A mystery story lies at the heart of the late Loren Eiseley's last book - actually a mystery within a mystery. After some detective work in 140-year-old journals, Eiseley discovered a previously unrecognized source for one of the central ideas in Darwin's theory of evolution - the idea of natural selection. That discovery opened up an even deeper mystery: Why Darwin, who has often been praised for "his magnanimity, his friendliness, his lack of pretense," would deny a fellow scientist due credit for a theory without which the whole theory of evolution would disintegrate.
Darwin, you will recall, made some disturbing observations in 1832 during his long journey as resident naturalist on the H.M.S. "Beagle." For example, the varied shapes of beaks on finches in the Galapagos Islands, where finches had a sort of monopoly on the bird business: Why would a finch develop a beak like a parrot? Simply because there were no parrots around to compete, and a properly equipped finch culd make a good living on what would normally be parrot food. Darwin went home to think it over and work up more information and some theories. He was still thinking a quarter of a century later.
Today, Darwin's finches are probably as famous as Newton's apple - and somewhat better authenticated. In a sense, they played contradictory roles in the history of the human mind. Newton's "Principia" took a world of apparently random or semimiraculous events, traced the mathematical logic underlying these events and made them measurable, predictable, rational. He was the father of the orderly, conservative, rather smug world-view of the 18th century.
Darwin, in contrast, plunged our minds into a world where a reptile could develop into a bird - and that's not all. By changing the universe from a static to a dynamic model, he certainly helped produce a situation in which men could fly and atoms could split. To him, as much as to any man, we owe the extential anxiety, the permanent culture-shock that is now our natural habitat.
He could hardly have done it alone. His most important predecessors have long been well-known and duly honored. They include his own grandfather, Erasmus Darwin, and Jean Baptiste de Lamarck, who toyed with the idea of evolution in an earlier generation but didn't produce a complete, workable theory. There was Thomas Malthus, whose study of population codified the idea of the struggle for existence, and Sir Charles Lyell, whose study of geology changed the time-frame in which scholars thought about world history, providing the eons necessary for evolution to take place. Above all, therew was Alfred Russel Wallace, who worked out his own independent theory of evolution, sent his work to Darwin (not knowing they were both working the same side of the street), and thus forced Darwin to rush into print in 1958 with "On the Origin of Species."
Iseley's most significant contribution in this book is that he adds the name of Edward Blyth to that distinguished list. The honor to Blyth is more than a century overdue, and if blame must be assigned for this long dealy, it must be assigned to Darwin. It is not that Darwin left Blyth unmentioned entirely, but he praised him for the wrong things - small observations of relatively unimportant details rather than a key theory in the total system.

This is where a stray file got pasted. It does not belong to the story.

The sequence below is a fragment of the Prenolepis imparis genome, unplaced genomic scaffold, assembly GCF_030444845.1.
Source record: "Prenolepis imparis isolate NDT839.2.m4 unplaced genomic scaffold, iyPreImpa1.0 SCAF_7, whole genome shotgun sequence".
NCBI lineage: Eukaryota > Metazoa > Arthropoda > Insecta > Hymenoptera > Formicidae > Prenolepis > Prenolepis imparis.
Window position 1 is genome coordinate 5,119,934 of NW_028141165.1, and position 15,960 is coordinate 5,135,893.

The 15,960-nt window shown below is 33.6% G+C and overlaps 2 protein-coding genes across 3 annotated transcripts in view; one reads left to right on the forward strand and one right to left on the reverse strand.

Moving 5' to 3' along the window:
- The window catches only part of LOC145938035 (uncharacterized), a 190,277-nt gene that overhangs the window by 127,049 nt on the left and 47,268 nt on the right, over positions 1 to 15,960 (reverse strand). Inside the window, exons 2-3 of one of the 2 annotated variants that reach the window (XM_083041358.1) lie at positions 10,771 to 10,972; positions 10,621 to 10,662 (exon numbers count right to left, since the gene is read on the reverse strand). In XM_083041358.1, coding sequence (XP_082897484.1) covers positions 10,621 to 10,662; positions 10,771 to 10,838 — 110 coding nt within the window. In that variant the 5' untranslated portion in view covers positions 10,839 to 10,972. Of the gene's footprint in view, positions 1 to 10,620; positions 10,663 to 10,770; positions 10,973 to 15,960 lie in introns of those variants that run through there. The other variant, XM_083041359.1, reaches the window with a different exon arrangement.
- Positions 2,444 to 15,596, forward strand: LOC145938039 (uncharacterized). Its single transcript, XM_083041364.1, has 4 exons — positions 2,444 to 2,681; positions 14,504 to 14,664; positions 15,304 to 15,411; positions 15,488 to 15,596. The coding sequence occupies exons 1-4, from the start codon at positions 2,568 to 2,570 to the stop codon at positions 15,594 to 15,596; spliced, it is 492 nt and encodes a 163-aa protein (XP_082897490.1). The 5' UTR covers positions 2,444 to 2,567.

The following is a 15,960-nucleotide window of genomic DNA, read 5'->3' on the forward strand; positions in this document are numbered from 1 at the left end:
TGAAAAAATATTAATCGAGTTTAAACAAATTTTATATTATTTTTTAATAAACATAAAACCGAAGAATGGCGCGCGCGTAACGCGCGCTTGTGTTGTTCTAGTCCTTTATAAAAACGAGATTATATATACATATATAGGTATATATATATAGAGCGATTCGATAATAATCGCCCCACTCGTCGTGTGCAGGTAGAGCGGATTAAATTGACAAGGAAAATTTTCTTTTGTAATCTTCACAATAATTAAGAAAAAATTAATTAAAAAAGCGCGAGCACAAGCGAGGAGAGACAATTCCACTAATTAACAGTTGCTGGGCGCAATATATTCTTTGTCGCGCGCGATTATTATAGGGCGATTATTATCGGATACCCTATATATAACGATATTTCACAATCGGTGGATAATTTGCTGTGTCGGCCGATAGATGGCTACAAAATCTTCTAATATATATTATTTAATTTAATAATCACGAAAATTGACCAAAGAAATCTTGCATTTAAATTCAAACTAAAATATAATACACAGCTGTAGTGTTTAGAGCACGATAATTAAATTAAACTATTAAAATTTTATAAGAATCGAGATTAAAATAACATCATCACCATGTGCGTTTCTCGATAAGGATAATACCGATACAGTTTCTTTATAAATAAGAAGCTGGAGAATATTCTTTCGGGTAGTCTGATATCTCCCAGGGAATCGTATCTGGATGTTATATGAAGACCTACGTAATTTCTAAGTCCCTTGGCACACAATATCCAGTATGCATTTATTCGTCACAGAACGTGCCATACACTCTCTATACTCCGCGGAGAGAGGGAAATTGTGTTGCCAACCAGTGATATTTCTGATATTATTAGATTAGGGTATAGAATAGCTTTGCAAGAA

They knew one another. Blyth called Darwin "a very clever, odd, wild fellow," and Darwin said that Blyth "will never do what he could do, from not sticking to any one subject." Both were right, and there is some justification for Darwin's decision not to give Blyth the credit (which Blyth never publicly claimed) for inventing the idea of natural selection.
Eiseley demonstrates with the thoroughness of a detective or a prosecuting attorney that Blyth deserves such credit - and he reprints the articles, from the Magazine of Natural History, 1835 to 1837, in which Blyth clearly made an impression on the mind of Darwin. He then examines a variety of theories on why Darwin never acknowledges his debt to Blyth. These range from a theory of unconscious creation (in which Darwin's mind is compared to that of Coleridge) to the obvious explanation that Darwin wanted to keep the glory of his discovery to himself.
There are other points. Although he formulated the idea of natural selection, Blyth was not an evolutionist; on the contrary, he believed that natural selection helps to preserve the identity of a species, as it does in relatively short periods and restricted geographical limits. He toyed with the idea but did not develop it into a system or sell it to the world, as Darwin did. Indeed, decades later, he may not have remembered even working it out.
While exploring the fascinating, untold story of Blyth, Eiseley enriches the book with his own reflections on evoluation and - perhaps most absorbing of all - plunges the reader into the scientific world of the m-d-1800s, where the amateur could still make an impact and a variety of ideas on the development of man were competing for attention - like so many now-extinct animal species that once competed for food.
The journey is as strange as Darwin's was on the "Beagle," and the book is a significant addition in a much-explored field.